Translational Pharmaceutics allows the adoption of an adaptive chemistry, manufacturing, and controls (CMC) strategy and an adaptive clinical protocol to maximize the potential for success in Phase I trials. Clinical data from one study period or cohort determines the formulation composition manufactured and dosed in the next.

Within a typical FIH program, where single and multiple ascending doses are administered, the required treatments are achieved using multiples of unit doses manufactured by an external CDMO. In contrast, Translational Pharmaceutics allows adaption of the drug product in real time to deliver a tailored product to meet clinical requirements, minimizing the need to take large quantities of tablets or capsules. This drug product adaption typically comprises a modification in dose during Phase I ascending-dose trials, but it can also be used to switch to an alternative drug product formulation that may be more appropriate for patient administration (for example, changing a suspension to a capsule formulation) or could involve moving to an enabled formulation to respond to emerging drug solubility challenges.

Data from Translational Pharmaceutics programs analyzed by Joseph DiMasi of the Tufts Center for the Study of Drug Development (CSDD) conclude that this integration alone has the potential to save over 12 months from the development timeline.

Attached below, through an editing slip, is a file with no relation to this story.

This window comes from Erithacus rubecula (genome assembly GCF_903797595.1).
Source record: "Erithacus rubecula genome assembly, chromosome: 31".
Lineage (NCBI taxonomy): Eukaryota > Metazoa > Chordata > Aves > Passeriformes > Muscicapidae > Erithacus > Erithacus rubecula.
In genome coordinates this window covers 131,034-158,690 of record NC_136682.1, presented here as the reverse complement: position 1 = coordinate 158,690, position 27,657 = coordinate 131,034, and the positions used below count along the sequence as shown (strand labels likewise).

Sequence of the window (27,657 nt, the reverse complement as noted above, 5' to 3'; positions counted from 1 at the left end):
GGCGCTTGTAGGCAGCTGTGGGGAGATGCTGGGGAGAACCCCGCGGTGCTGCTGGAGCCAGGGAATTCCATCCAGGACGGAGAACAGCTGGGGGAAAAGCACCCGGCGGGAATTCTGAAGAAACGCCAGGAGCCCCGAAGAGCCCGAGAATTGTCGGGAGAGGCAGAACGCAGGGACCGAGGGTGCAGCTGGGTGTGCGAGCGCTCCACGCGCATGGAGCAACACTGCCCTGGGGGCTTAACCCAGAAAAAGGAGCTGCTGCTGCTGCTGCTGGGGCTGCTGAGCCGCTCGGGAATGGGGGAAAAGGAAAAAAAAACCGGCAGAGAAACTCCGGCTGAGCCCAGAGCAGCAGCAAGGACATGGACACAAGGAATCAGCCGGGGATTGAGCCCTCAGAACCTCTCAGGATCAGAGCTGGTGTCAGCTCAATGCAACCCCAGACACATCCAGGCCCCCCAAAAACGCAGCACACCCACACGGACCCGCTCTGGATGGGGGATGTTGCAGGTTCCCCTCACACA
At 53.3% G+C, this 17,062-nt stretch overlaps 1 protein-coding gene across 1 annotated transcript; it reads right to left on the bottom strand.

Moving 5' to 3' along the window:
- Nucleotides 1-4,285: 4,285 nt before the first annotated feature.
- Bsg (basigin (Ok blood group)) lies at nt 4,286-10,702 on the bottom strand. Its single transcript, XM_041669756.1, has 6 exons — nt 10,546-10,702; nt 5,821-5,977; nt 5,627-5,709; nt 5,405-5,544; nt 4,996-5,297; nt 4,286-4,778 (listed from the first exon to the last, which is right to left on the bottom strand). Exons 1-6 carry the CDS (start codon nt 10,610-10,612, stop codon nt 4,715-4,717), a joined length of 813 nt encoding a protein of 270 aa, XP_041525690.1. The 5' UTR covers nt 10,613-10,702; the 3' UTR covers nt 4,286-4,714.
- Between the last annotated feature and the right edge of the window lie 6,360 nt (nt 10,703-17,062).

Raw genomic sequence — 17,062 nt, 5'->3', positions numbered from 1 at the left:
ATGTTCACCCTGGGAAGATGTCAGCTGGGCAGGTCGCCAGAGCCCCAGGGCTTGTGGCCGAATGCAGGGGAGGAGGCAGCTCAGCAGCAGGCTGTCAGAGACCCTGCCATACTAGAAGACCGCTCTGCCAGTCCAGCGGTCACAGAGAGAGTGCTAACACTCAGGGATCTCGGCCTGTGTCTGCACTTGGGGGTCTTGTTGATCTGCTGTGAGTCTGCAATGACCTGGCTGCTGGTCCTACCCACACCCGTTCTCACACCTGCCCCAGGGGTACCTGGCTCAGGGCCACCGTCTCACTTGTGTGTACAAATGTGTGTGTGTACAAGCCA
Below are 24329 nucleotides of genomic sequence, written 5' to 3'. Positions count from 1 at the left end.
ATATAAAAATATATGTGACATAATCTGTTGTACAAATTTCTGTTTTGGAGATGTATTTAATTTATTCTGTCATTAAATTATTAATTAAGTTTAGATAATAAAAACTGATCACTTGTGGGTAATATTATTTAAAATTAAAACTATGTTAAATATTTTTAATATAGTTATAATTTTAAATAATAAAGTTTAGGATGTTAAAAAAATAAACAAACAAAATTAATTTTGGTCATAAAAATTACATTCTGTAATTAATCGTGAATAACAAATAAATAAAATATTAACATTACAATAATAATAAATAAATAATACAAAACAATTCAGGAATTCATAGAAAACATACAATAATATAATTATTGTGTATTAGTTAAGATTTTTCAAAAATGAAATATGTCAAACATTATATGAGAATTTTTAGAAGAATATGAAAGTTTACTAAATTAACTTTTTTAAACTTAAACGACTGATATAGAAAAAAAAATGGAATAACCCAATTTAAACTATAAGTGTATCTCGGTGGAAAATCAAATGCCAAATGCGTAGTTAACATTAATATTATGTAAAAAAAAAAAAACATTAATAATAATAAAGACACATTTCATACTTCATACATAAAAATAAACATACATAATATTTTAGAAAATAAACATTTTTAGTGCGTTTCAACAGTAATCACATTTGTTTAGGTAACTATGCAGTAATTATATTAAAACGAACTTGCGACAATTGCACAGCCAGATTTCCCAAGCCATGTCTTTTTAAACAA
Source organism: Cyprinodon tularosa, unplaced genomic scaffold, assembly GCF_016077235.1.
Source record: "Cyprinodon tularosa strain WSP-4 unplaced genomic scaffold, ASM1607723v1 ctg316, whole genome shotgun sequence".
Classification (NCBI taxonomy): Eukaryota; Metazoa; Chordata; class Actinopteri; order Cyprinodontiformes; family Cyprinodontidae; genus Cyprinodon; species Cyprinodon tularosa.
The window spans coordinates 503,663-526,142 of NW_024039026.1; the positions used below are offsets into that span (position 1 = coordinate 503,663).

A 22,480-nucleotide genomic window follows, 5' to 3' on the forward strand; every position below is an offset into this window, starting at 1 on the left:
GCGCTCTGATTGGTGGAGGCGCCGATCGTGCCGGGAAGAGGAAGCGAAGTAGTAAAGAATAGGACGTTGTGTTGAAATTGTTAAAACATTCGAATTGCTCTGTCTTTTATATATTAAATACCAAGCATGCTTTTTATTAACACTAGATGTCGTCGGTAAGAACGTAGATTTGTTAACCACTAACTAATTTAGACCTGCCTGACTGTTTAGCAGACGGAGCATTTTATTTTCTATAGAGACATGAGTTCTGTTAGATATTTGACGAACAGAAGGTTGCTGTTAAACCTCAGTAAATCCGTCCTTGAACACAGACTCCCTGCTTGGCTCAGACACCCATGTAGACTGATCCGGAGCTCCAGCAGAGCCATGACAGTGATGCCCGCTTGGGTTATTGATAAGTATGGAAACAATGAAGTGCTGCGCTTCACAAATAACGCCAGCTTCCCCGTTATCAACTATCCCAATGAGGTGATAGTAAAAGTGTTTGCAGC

FIH case study

JNJ-38877618, a highly selective c-Met tyrosine kinase inhibitor with significant in-vivo anti-tumor activity, was nominated for advancement to FIH trials, which could be conducted in healthy volunteers due to its favorable pre-clinical profile. A key study goal was to commence dosing of a randomized, double-blind, placebo-controlled, FIH trial as quickly as possible, with a formulation that supported immediate progression to ambulatory clinical trials.

A solution formulation with excellent pre-clinical bioavailability was applied to allow for rapid study start-up. However, that solution formulation was not anticipated to be suitable for longer term ambulatory trials, so two capsule formulations, based upon a spray-dried dispersion of the drug, were incorporated into the trial. The CMC package for the trial included batch analysis and a 7-day stability dataset from demonstration batches of each product, with an option to extend shelf life as further stability data emerged.

Dosing commenced using the solution formulation given the high confidence in achieving human bioavailability, and once initial human safety, tolerability, and pharmacokinetics had been established, a formulation selection was conducted by evaluating the two capsule formulations against the solution formulation in separate cohorts of subjects at the same dose level. This data allowed for the selection of the optimal unit dose formulation to complete single-ascending-dose and multiple-ascending-dose assessments, which continued to be manufactured in real time under the Translational Pharmaceutics platform.